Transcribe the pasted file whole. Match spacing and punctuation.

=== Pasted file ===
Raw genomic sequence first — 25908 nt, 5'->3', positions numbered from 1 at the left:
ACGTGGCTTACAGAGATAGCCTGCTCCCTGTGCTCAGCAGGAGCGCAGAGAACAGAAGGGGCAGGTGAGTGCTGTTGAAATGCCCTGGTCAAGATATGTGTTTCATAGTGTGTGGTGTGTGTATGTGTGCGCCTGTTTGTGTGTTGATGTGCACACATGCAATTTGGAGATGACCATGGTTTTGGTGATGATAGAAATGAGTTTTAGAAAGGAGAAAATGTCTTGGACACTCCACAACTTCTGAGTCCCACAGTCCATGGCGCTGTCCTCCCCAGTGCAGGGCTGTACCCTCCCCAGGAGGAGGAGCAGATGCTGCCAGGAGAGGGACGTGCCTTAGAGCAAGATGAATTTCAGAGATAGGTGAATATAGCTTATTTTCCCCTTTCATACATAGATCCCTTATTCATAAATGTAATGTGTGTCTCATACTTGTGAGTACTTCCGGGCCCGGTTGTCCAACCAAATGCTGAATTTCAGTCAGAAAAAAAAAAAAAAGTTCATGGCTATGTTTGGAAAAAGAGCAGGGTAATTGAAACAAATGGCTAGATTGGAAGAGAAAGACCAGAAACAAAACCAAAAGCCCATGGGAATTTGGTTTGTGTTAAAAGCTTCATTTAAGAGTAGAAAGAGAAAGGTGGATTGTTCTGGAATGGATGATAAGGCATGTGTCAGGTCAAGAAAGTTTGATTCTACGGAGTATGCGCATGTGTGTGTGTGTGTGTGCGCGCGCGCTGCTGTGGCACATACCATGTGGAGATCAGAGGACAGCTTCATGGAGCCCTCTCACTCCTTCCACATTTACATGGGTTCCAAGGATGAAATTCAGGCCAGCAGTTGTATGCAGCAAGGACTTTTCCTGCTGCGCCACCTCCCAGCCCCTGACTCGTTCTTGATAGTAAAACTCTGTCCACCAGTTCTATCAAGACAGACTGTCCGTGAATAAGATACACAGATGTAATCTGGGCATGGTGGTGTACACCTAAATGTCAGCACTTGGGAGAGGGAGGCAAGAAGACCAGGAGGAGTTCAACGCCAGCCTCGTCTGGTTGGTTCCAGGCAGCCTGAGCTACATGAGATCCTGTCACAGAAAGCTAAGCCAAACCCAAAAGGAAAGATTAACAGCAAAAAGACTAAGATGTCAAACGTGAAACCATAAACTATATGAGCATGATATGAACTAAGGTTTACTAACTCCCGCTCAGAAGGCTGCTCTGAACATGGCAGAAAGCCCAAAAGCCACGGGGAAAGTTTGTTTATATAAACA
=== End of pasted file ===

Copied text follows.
Raw genomic sequence first — 25908 nt, 5'->3', positions numbered from 1 at the left:
ACGTGGCTTACAGAGATAGCCTGCTCCCTGTGCTCAGCAGGAGCGCAGAGAACAGAAGGGGCAGGTGAGTGCTGTTGAAATGCCCTGGTCAAGATATGTGTTTCATAGTGTGTGGTGTGTGTATGTGTGCGCCTGTTTGTGTGTTGATGTGCACACATGCAATTTGGAGATGACCATGGTTTTGGTGATGATAGAAATGAGTTTTAGAAAGGAGAAAATGTCTTGGACACTCCACAACTTCTGAGTCCCACAGTCCATGGCGCTGTCCTCCCCAGTGCAGGGCTGTACCCTCCCCAGGAGGAGGAGCAGATGCTGCCAGGAGAGGGACGTGCCTTAGAGCAAGATGAATTTCAGAGATAGGTGAATATAGCTTATTTTCCCCTTTCATACATAGATCCCTTATTCATAAATGTAATGTGTGTCTCATACTTGTGAGTACTTCCGGGCCCGGTTGTCCAACCAAATGCTGAATTTCAGTCAGAAAAAAAAAAAAAAGTTCATGGCTATGTTTGGAAAAAGAGCAGGGTAATTGAAACAAATGGCTAGATTGGAAGAGAAAGACCAGAAACAAAACCAAAAGCCCATGGGAATTTGGTTTGTGTTAAAAGCTTCATTTAAGAGTAGAAAGAGAAAGGTGGATTGTTCTGGAATGGATGATAAGGCATGTGTCAGGTCAAGAAAGTTTGATTCTACGGAGTATGCGCATGTGTGTGTGTGTGTGTGCGCGCGCGCTGCTGTGGCACATACCATGTGGAGATCAGAGGACAGCTTCATGGAGCCCTCTCACTCCTTCCACATTTACATGGGTTCCAAGGATGAAATTCAGGCCAGCAGTTGTATGCAGCAAGGACTTTTCCTGCTGCGCCACCTCCCAGCCCCTGACTCGTTCTTGATAGTAAAACTCTGTCCACCAGTTCTATCAAGACAGACTGTCCGTGAATAAGATACACAGATGTAATCTGGGCATGGTGGTGTACACCTAAATGTCAGCACTTGGGAGAGGGAGGCAAGAAGACCAGGAGGAGTTCAACGCCAGCCTCGTCTGGTTGGTTCCAGGCAGCCTGAGCTACATGAGATCCTGTCACAGAAAGCTAAGCCAAACCCAAAAGGAAAGATTAACAGCAAAAAGACTAAGATGTCAAACGTGAAACCATAAACTATATGAGCATGATATGAACTAAGGTTTACTAACTCCCGCTCAGAAGGCTGCTCTGAACATGGCAGAAAGCCCAAAAGCCACGGGGAAAGTTTGTTTATATAAACA